For many homebuyers, applying for a mortgage is stressful. The paperwork and documentation requirements can be daunting and time intensive. It’s therefore understandable that borrowers seek easier, simpler ways to submit their loan applications. By the same token, it makes sense that online lenders are becoming increasingly popular, as more borrowers are drawn to their faster, more convenient application process. But the ascent of these “fintech lenders,” although driven by improved customer service, does not come without risks for the mortgage market. One source of risk is that a small group of leading lenders make most of the loans, potentially crimping competition within that part of the mortgage market.
To show how much the mortgage market has changed, Philadelphia Fed Visiting Scholar Dean Corbae, Philadelphia Fed Economic Advisor and Economist Pablo D’Erasmo, and University of Arkansas Finance Professor Kuan Liu tracked loan activity between 2011 and 2019. Specifically, they looked at residential mortgage originations across three types of issuers: traditional banks, nonbanks, and fintech lenders (which are typically regarded as nonbanks).1 As they describe in their paper, “Market Concentration in Fintech,” nonbanks (fintech and nonfintech) have claimed a larger share of the mortgage market (with fintech lenders seeing an increase from 8 percent to more than 17 percent), while traditional banks saw their market share decline (from 76 percent to just above 45 percent).2
Apart from market-share fluctuations across lender types, the authors record a significant shift within lender types — especially among fintech lenders. The authors observe that market share drifted higher among a small group of popular fintech lenders, resulting in higher concentration levels than were found in the other two types of lenders.
For their study, the authors designed a model in which the three types of lenders compete for a share of a fixed pool of borrowers. The authors allowed for heterogeneity within lender types. The model captures the variables that tend to influence the relationships observed in real-world mortgage markets, on both the lender’s side (the supply side) and the borrower’s side (the demand side). The authors also fashioned a novel measure that captures the lender’s quality of service, which they describe as “technological innovations that affect processing times, customer accessibility, the clarity of information provided to the customer, and the provision of a more comprehensive customer service.”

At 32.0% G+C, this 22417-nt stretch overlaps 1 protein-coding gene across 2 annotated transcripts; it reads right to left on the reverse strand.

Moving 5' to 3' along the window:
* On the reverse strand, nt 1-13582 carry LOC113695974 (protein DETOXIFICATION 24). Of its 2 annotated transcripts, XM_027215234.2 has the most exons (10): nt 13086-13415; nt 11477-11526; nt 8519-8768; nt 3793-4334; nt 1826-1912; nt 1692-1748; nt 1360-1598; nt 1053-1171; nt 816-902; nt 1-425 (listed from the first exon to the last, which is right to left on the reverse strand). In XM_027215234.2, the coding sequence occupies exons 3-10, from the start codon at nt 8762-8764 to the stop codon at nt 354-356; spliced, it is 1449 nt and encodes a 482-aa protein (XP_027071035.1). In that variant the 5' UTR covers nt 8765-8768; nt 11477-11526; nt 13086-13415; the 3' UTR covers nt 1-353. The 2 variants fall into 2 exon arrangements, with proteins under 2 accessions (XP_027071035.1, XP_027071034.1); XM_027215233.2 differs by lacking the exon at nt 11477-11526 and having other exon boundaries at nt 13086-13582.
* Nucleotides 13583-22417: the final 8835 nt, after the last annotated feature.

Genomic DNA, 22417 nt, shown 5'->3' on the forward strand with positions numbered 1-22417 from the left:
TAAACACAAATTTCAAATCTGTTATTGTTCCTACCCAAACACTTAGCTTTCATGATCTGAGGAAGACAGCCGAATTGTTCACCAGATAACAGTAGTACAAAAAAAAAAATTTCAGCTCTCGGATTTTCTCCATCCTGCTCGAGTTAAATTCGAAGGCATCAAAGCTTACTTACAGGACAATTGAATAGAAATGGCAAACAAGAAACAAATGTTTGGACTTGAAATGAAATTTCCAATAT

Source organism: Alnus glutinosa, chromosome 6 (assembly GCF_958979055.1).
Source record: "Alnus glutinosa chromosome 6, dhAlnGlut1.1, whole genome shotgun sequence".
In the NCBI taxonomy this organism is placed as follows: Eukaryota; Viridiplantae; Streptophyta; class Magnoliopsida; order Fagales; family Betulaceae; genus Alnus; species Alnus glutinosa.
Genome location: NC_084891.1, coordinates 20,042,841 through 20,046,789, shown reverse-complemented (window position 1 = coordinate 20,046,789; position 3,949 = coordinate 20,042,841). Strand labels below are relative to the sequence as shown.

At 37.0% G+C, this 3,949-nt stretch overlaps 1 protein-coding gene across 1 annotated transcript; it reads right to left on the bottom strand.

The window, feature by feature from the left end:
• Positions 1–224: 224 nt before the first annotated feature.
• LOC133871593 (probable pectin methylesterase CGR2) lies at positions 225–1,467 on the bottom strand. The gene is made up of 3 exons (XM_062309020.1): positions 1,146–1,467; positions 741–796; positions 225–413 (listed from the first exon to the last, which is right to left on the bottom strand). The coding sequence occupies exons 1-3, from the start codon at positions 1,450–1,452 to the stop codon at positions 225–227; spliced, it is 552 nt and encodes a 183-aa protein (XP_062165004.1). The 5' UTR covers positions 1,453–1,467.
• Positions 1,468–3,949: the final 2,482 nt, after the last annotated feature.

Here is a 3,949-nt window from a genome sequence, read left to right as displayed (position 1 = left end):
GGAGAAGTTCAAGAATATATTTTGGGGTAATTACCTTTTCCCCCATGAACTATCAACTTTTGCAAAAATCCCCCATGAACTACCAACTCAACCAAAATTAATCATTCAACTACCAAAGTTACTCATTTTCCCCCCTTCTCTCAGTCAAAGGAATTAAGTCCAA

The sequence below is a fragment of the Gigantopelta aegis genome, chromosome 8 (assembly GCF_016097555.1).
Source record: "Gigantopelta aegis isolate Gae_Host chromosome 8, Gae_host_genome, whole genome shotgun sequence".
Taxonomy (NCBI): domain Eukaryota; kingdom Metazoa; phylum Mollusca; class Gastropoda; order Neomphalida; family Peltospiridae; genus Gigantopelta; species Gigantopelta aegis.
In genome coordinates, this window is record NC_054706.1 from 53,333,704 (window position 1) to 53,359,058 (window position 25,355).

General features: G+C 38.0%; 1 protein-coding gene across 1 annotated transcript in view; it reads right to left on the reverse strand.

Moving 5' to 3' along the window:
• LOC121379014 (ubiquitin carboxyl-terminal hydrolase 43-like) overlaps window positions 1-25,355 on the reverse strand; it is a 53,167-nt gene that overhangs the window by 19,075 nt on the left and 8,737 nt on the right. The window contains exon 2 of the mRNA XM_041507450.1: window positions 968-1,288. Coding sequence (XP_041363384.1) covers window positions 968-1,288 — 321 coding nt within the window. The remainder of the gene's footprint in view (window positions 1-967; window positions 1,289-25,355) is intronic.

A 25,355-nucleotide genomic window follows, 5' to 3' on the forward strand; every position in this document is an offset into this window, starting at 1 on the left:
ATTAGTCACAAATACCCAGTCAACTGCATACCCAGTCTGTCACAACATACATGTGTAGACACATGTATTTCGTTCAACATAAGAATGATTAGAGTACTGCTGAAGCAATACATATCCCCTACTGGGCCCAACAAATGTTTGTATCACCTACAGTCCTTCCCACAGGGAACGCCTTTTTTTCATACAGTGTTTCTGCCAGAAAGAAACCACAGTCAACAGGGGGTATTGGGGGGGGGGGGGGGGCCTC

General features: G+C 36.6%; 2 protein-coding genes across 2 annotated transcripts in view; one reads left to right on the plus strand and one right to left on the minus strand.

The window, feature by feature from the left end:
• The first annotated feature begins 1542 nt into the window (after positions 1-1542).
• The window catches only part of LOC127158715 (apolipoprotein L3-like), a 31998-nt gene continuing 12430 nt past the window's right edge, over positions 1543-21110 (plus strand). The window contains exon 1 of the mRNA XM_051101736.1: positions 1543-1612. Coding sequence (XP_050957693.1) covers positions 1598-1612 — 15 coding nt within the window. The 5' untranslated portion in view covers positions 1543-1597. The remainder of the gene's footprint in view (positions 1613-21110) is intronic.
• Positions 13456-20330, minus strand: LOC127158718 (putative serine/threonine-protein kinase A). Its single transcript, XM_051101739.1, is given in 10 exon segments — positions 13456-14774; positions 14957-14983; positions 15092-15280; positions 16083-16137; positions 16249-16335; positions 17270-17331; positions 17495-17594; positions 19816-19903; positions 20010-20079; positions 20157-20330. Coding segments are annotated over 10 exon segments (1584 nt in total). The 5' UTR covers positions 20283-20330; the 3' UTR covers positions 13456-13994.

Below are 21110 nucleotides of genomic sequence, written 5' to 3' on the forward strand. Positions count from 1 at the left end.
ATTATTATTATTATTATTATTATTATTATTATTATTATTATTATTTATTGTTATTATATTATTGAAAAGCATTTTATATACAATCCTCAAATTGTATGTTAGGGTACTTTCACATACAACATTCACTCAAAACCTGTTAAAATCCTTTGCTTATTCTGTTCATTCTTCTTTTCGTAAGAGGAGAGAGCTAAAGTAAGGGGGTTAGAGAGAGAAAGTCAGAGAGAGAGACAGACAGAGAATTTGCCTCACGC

The model is calibrated so that it mirrors yearly fluctuations in baseline market conditions such as interest rates and overall market size. The loan activity analyzed in the model is based on mortgages issued by the top 200 lenders in every year, accounting for 70 percent of annual loans by volume (on average).
Having designed a model that closely tracks the contours of the U.S. mortgage market, the authors ran a series of experiments to uncover shifts in market share across different types of lenders. One of these experiments isolated the effects of consumer preference for fintech lenders and the faster, easier mortgages they provide. This experiment revealed that these effects explain more than 50 percent of the increase in the market share of fintech lenders during the observed period. Conversely, these same quality dynamics are shown to account for part of the decline in lending activity by traditional banks (with the three biggest banks reducing their market share by 10 percentage points).